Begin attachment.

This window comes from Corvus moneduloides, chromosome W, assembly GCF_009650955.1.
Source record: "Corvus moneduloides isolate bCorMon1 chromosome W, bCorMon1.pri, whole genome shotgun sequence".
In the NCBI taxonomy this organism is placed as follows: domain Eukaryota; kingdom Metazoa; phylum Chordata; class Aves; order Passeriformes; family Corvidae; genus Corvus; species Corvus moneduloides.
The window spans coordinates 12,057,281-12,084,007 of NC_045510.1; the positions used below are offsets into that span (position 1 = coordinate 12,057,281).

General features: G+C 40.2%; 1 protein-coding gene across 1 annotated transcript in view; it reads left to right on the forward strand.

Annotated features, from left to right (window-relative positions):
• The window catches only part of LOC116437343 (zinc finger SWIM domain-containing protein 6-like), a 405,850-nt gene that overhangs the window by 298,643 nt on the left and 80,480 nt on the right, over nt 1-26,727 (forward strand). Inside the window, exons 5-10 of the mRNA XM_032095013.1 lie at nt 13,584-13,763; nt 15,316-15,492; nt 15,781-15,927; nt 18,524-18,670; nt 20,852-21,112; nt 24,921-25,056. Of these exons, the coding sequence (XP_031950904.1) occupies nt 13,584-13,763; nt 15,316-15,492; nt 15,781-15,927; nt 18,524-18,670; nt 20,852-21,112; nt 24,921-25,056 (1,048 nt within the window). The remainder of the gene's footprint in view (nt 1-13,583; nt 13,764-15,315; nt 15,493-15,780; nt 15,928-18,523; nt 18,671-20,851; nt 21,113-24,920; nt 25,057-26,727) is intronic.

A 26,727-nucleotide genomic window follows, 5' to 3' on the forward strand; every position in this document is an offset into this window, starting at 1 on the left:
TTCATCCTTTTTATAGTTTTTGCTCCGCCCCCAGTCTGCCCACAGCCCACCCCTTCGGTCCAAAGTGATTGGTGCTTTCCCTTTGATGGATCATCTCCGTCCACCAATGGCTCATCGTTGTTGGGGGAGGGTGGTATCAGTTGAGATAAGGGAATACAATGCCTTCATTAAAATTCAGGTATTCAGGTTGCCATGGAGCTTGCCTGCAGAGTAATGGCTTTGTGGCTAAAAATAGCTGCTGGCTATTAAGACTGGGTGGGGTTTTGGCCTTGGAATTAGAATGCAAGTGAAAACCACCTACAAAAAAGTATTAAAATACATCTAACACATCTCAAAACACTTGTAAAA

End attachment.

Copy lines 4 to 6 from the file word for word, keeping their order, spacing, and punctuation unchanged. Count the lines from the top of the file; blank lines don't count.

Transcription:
The window spans coordinates 12,057,281-12,084,007 of NC_045510.1; the positions used below are offsets into that span (position 1 = coordinate 12,057,281).

General features: G+C 40.2%; 1 protein-coding gene across 1 annotated transcript in view; it reads left to right on the forward strand.

Annotated features, from left to right (window-relative positions):